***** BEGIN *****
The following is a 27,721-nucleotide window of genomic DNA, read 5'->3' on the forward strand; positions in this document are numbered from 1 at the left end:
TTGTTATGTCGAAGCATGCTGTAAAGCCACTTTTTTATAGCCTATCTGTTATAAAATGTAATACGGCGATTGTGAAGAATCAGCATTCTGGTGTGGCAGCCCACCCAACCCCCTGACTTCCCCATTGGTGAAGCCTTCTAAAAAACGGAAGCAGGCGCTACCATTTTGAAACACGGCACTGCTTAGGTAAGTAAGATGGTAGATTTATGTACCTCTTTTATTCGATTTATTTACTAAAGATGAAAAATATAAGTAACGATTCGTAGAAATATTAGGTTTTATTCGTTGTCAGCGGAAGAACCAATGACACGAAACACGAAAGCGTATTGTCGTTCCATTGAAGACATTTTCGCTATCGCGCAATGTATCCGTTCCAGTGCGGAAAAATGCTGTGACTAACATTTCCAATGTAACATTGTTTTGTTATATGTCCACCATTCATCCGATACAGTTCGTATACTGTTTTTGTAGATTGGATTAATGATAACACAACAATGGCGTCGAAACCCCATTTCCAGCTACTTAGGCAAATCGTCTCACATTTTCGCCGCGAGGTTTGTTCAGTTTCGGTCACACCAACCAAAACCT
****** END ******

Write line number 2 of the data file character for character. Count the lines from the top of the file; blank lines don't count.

TTGTTATGTCGAAGCATGCTGTAAAGCCACTTTTTTATAGCCTATCTGTTATAAAATGTAATACGGCGATTGTGAAGAATCAGCATTCTGGTGTGGCAGCCCACCCAACCCCCTGACTTCCCCATTGGTGAAGCCTTCTAAAAAACGGAAGCAGGCGCTACCATTTTGAAACACGGCACTGCTTAGGTAAGTAAGATGGTAGATTTATGTACCTCTTTTATTCGATTTATTTACTAAAGATGAAAAATATAAGTAACGATTCGTAGAAATATTAGGTTTTATTCGTTGTCAGCGGAAGAACCAATGACACGAAACACGAAAGCGTATTGTCGTTCCATTGAAGACATTTTCGCTATCGCGCAATGTATCCGTTCCAGTGCGGAAAAATGCTGTGACTAACATTTCCAATGTAACATTGTTTTGTTATATGTCCACCATTCATCCGATACAGTTCGTATACTGTTTTTGTAGATTGGATTAATGATAACACAACAATGGCGTCGAAACCCCATTTCCAGCTACTTAGGCAAATCGTCTCACATTTTCGCCGCGAGGTTTGTTCAGTTTCGGTCACACCAACCAAAACCT